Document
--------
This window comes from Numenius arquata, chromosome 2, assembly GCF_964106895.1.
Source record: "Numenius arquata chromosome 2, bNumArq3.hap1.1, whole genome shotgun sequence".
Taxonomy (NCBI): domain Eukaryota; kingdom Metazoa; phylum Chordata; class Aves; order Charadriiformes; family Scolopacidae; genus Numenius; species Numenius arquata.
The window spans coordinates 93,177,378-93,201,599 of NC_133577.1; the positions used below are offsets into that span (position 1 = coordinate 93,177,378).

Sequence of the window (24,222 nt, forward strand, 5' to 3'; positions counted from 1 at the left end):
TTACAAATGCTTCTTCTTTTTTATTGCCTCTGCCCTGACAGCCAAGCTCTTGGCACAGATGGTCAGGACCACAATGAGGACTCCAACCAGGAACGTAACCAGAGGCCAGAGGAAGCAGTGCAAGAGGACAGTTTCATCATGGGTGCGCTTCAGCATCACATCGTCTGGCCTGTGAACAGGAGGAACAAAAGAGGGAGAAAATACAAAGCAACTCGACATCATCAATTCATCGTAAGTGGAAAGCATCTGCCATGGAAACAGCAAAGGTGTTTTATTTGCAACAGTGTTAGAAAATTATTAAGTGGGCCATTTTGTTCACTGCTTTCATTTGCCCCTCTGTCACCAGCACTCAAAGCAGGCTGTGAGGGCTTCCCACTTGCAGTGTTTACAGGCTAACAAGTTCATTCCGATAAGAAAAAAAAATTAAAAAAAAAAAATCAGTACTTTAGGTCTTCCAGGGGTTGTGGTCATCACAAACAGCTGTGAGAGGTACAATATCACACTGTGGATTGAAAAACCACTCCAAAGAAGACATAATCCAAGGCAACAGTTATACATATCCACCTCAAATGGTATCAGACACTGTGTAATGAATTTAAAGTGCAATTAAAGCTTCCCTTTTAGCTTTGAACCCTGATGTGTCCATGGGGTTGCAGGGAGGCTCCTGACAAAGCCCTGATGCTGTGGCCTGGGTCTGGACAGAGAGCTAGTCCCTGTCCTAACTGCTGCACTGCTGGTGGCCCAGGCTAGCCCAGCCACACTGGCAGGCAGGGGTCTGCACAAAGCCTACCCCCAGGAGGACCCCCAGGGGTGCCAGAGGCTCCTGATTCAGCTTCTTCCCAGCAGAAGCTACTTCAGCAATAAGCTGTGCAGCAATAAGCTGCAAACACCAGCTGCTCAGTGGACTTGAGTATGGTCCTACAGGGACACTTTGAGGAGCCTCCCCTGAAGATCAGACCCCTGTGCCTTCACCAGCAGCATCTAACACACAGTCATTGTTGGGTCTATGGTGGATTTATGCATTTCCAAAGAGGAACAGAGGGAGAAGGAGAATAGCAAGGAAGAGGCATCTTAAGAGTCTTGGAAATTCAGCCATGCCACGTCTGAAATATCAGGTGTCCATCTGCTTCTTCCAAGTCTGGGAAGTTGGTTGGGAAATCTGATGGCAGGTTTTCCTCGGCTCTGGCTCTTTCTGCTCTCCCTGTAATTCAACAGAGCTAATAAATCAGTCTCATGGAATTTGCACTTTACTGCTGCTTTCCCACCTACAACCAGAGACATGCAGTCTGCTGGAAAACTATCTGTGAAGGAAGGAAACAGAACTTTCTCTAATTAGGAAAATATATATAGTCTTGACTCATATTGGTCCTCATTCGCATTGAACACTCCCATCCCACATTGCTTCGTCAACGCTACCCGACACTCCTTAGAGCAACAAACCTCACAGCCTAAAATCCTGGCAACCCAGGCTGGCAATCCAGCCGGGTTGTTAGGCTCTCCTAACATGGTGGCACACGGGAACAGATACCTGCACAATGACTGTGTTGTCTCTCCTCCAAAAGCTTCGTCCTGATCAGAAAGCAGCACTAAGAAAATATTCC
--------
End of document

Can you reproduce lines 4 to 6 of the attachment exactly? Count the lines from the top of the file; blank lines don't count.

The window spans coordinates 93,177,378-93,201,599 of NC_133577.1; the positions used below are offsets into that span (position 1 = coordinate 93,177,378).

Sequence of the window (24,222 nt, forward strand, 5' to 3'; positions counted from 1 at the left end):
TTACAAATGCTTCTTCTTTTTTATTGCCTCTGCCCTGACAGCCAAGCTCTTGGCACAGATGGTCAGGACCACAATGAGGACTCCAACCAGGAACGTAACCAGAGGCCAGAGGAAGCAGTGCAAGAGGACAGTTTCATCATGGGTGCGCTTCAGCATCACATCGTCTGGCCTGTGAACAGGAGGAACAAAAGAGGGAGAAAATACAAAGCAACTCGACATCATCAATTCATCGTAAGTGGAAAGCATCTGCCATGGAAACAGCAAAGGTGTTTTATTTGCAACAGTGTTAGAAAATTATTAAGTGGGCCATTTTGTTCACTGCTTTCATTTGCCCCTCTGTCACCAGCACTCAAAGCAGGCTGTGAGGGCTTCCCACTTGCAGTGTTTACAGGCTAACAAGTTCATTCCGATAAGAAAAAAAAATTAAAAAAAAAAAATCAGTACTTTAGGTCTTCCAGGGGTTGTGGTCATCACAAACAGCTGTGAGAGGTACAATATCACACTGTGGATTGAAAAACCACTCCAAAGAAGACATAATCCAAGGCAACAGTTATACATATCCACCTCAAATGGTATCAGACACTGTGTAATGAATTTAAAGTGCAATTAAAGCTTCCCTTTTAGCTTTGAACCCTGATGTGTCCATGGGGTTGCAGGGAGGCTCCTGACAAAGCCCTGATGCTGTGGCCTGGGTCTGGACAGAGAGCTAGTCCCTGTCCTAACTGCTGCACTGCTGGTGGCCCAGGCTAGCCCAGCCACACTGGCAGGCAGGGGTCTGCACAAAGCCTACCCCCAGGAGGACCCCCAGGGGTGCCAGAGGCTCCTGATTCAGCTTCTTCCCAGCAGAAGCTACTTCAGCAATAAGCTGTGCAGCAATAAGCTGCAAACACCAGCTGCTCAGTGGACTTGAGTATGGTCCTACAGGGACACTTTGAGGAGCCTCCCCTGAAGATCAGACCCCTGTGCCTTCACCAGCAGCATCTAACACACAGTCATTGTTGGGTCTATGGTGGATTTATGCATTTCCAAAGAGGAACAGAGGGAGAAGGAGAATAGCAAGGAAGAGGCATCTTAAGAGTCTTGGAAATTCAGCCATGCCACGTCTGAAATATCAGGTGTCCATCTGCTTCTTCCAAGTCTGGGAAGTTGGTTGGGAAATCTGATGGCAGGTTTTCCTCGGCTCTGGCTCTTTCTGCTCTCCCTGTAATTCAACAGAGCTAATAAATCAGTCTCATGGAATTTGCACTTTACTGCTGCTTTCCCACCTACAACCAGAGACATGCAGTCTGCTGGAAAACTATCTGTGAAGGAAGGAAACAGAACTTTCTCTAATTAGGAAAATATATATAGTCTTGACTCATATTGGTCCTCATTCGCATTGAACACTCCCATCCCACATTGCTTCGTCAACGCTACCCGACACTCCTTAGAGCAACAAACCTCACAGCCTAAAATCCTGGCAACCCAGGCTGGCAATCCAGCCGGGTTGTTAGGCTCTCCTAACATGGTGGCACACGGGAACAGATACCTGCACAATGACTGTGTTGTCTCTCCTCCAAAAGCTTCGTCCTGATCAGAAAGCAGCACTAAGAAAATATTCC